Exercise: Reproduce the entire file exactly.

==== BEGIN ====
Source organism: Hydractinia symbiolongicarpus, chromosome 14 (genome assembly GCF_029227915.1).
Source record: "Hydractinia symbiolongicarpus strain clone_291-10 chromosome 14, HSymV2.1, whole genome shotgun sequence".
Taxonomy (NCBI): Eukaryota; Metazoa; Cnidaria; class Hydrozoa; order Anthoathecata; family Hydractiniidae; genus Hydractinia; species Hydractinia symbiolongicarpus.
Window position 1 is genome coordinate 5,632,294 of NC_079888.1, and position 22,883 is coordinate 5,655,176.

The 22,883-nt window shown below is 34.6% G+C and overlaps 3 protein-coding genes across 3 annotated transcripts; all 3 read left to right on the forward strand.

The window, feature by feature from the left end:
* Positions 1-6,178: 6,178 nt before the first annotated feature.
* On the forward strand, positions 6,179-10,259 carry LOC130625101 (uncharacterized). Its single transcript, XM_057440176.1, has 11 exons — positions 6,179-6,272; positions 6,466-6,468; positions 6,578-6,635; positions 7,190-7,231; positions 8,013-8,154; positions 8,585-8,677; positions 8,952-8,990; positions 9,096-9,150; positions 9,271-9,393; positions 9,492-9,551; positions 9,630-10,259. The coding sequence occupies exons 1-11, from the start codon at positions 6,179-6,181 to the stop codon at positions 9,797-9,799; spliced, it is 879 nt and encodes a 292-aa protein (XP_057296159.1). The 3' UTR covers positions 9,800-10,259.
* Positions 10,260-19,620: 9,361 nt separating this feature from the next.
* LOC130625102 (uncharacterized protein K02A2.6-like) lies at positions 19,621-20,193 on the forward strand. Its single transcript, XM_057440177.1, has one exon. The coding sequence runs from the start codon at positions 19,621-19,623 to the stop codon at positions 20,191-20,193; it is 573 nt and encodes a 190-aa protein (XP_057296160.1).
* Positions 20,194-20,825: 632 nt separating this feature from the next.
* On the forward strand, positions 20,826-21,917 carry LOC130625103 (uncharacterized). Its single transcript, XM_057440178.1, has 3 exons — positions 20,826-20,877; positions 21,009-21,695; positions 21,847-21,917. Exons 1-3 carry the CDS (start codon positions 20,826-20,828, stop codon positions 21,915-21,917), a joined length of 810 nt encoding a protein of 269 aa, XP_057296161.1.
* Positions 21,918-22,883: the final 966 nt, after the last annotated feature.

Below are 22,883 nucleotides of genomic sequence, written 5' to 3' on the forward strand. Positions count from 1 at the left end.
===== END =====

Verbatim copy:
Source organism: Hydractinia symbiolongicarpus, chromosome 14 (genome assembly GCF_029227915.1).
Source record: "Hydractinia symbiolongicarpus strain clone_291-10 chromosome 14, HSymV2.1, whole genome shotgun sequence".
Taxonomy (NCBI): Eukaryota; Metazoa; Cnidaria; class Hydrozoa; order Anthoathecata; family Hydractiniidae; genus Hydractinia; species Hydractinia symbiolongicarpus.
Window position 1 is genome coordinate 5,632,294 of NC_079888.1, and position 22,883 is coordinate 5,655,176.

The 22,883-nt window shown below is 34.6% G+C and overlaps 3 protein-coding genes across 3 annotated transcripts; all 3 read left to right on the forward strand.

The window, feature by feature from the left end:
* Positions 1-6,178: 6,178 nt before the first annotated feature.
* On the forward strand, positions 6,179-10,259 carry LOC130625101 (uncharacterized). Its single transcript, XM_057440176.1, has 11 exons — positions 6,179-6,272; positions 6,466-6,468; positions 6,578-6,635; positions 7,190-7,231; positions 8,013-8,154; positions 8,585-8,677; positions 8,952-8,990; positions 9,096-9,150; positions 9,271-9,393; positions 9,492-9,551; positions 9,630-10,259. The coding sequence occupies exons 1-11, from the start codon at positions 6,179-6,181 to the stop codon at positions 9,797-9,799; spliced, it is 879 nt and encodes a 292-aa protein (XP_057296159.1). The 3' UTR covers positions 9,800-10,259.
* Positions 10,260-19,620: 9,361 nt separating this feature from the next.
* LOC130625102 (uncharacterized protein K02A2.6-like) lies at positions 19,621-20,193 on the forward strand. Its single transcript, XM_057440177.1, has one exon. The coding sequence runs from the start codon at positions 19,621-19,623 to the stop codon at positions 20,191-20,193; it is 573 nt and encodes a 190-aa protein (XP_057296160.1).
* Positions 20,194-20,825: 632 nt separating this feature from the next.
* On the forward strand, positions 20,826-21,917 carry LOC130625103 (uncharacterized). Its single transcript, XM_057440178.1, has 3 exons — positions 20,826-20,877; positions 21,009-21,695; positions 21,847-21,917. Exons 1-3 carry the CDS (start codon positions 20,826-20,828, stop codon positions 21,915-21,917), a joined length of 810 nt encoding a protein of 269 aa, XP_057296161.1.
* Positions 21,918-22,883: the final 966 nt, after the last annotated feature.

Below are 22,883 nucleotides of genomic sequence, written 5' to 3' on the forward strand. Positions count from 1 at the left end.